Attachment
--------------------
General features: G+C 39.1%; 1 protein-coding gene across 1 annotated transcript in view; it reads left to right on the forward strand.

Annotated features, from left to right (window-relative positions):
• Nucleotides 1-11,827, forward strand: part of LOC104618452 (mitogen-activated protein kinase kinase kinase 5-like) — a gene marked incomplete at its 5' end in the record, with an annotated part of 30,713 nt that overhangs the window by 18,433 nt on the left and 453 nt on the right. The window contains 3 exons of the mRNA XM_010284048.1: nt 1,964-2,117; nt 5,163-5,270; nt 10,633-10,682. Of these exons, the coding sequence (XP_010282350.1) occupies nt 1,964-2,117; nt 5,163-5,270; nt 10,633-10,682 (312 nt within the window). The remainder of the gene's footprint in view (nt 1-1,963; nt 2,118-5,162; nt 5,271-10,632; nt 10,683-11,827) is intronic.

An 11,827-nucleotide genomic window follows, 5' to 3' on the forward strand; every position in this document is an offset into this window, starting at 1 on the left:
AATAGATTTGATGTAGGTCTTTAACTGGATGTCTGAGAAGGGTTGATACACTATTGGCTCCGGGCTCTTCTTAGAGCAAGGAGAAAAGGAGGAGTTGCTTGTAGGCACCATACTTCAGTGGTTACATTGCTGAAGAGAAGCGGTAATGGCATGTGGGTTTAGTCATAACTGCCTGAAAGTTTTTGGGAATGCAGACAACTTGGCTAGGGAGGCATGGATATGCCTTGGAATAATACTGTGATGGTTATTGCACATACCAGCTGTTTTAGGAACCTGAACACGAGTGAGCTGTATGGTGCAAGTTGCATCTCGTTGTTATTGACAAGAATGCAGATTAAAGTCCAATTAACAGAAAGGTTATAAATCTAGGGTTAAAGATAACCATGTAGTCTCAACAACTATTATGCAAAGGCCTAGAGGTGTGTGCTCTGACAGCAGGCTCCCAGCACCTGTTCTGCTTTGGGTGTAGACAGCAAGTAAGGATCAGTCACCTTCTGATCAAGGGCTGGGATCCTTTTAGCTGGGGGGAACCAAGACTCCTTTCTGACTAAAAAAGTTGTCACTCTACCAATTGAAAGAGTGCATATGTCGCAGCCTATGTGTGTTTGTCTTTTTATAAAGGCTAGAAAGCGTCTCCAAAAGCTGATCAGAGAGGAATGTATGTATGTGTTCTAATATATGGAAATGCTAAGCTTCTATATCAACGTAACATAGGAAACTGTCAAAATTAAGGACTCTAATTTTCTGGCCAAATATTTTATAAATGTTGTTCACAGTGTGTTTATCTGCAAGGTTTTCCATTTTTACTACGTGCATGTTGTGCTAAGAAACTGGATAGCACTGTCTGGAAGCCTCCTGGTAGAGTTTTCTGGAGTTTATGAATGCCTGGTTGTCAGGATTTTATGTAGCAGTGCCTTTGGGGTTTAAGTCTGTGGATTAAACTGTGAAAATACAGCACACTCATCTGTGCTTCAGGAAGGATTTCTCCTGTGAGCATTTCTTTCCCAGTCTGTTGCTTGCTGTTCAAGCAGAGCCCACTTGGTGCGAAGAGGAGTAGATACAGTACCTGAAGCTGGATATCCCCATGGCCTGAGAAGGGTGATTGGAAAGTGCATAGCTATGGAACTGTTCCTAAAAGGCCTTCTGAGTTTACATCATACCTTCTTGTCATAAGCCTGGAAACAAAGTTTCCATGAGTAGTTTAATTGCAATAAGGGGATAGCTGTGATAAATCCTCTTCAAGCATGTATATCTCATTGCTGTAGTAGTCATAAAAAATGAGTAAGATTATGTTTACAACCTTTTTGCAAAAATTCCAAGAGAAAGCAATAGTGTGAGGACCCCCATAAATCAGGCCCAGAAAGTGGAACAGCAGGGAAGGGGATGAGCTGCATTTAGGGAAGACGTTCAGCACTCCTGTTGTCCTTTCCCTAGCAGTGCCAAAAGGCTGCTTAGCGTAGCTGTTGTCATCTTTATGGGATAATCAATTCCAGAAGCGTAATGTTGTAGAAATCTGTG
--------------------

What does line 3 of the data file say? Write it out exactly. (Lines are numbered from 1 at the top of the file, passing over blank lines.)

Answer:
• Nucleotides 1-11,827, forward strand: part of LOC104618452 (mitogen-activated protein kinase kinase kinase 5-like) — a gene marked incomplete at its 5' end in the record, with an annotated part of 30,713 nt that overhangs the window by 18,433 nt on the left and 453 nt on the right. The window contains 3 exons of the mRNA XM_010284048.1: nt 1,964-2,117; nt 5,163-5,270; nt 10,633-10,682. Of these exons, the coding sequence (XP_010282350.1) occupies nt 1,964-2,117; nt 5,163-5,270; nt 10,633-10,682 (312 nt within the window). The remainder of the gene's footprint in view (nt 1-1,963; nt 2,118-5,162; nt 5,271-10,632; nt 10,683-11,827) is intronic.